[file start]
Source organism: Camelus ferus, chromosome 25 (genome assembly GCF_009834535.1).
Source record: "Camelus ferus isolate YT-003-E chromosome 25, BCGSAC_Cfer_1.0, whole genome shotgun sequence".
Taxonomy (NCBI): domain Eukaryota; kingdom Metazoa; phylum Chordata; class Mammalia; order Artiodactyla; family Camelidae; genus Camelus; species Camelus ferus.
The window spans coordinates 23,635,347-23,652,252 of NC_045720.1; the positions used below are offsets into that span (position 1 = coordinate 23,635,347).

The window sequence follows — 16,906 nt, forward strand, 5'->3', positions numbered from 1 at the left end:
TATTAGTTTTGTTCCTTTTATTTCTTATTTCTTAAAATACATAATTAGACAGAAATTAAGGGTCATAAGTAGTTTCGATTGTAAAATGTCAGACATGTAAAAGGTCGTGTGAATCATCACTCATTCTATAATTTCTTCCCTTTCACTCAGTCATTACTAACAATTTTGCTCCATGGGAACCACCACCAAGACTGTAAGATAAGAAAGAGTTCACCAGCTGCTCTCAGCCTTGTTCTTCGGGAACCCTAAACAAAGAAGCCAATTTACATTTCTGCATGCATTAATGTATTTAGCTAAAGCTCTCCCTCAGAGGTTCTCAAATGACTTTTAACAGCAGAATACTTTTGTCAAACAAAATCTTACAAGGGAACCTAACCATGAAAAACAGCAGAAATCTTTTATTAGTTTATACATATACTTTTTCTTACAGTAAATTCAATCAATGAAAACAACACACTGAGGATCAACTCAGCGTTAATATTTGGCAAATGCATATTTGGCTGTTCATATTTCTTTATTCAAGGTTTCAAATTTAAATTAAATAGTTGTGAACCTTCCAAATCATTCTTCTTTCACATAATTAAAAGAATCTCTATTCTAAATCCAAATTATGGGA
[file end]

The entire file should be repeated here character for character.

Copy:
Source organism: Camelus ferus, chromosome 25 (genome assembly GCF_009834535.1).
Source record: "Camelus ferus isolate YT-003-E chromosome 25, BCGSAC_Cfer_1.0, whole genome shotgun sequence".
Taxonomy (NCBI): domain Eukaryota; kingdom Metazoa; phylum Chordata; class Mammalia; order Artiodactyla; family Camelidae; genus Camelus; species Camelus ferus.
The window spans coordinates 23,635,347-23,652,252 of NC_045720.1; the positions used below are offsets into that span (position 1 = coordinate 23,635,347).

The window sequence follows — 16,906 nt, forward strand, 5'->3', positions numbered from 1 at the left end:
TATTAGTTTTGTTCCTTTTATTTCTTATTTCTTAAAATACATAATTAGACAGAAATTAAGGGTCATAAGTAGTTTCGATTGTAAAATGTCAGACATGTAAAAGGTCGTGTGAATCATCACTCATTCTATAATTTCTTCCCTTTCACTCAGTCATTACTAACAATTTTGCTCCATGGGAACCACCACCAAGACTGTAAGATAAGAAAGAGTTCACCAGCTGCTCTCAGCCTTGTTCTTCGGGAACCCTAAACAAAGAAGCCAATTTACATTTCTGCATGCATTAATGTATTTAGCTAAAGCTCTCCCTCAGAGGTTCTCAAATGACTTTTAACAGCAGAATACTTTTGTCAAACAAAATCTTACAAGGGAACCTAACCATGAAAAACAGCAGAAATCTTTTATTAGTTTATACATATACTTTTTCTTACAGTAAATTCAATCAATGAAAACAACACACTGAGGATCAACTCAGCGTTAATATTTGGCAAATGCATATTTGGCTGTTCATATTTCTTTATTCAAGGTTTCAAATTTAAATTAAATAGTTGTGAACCTTCCAAATCATTCTTCTTTCACATAATTAAAAGAATCTCTATTCTAAATCCAAATTATGGGA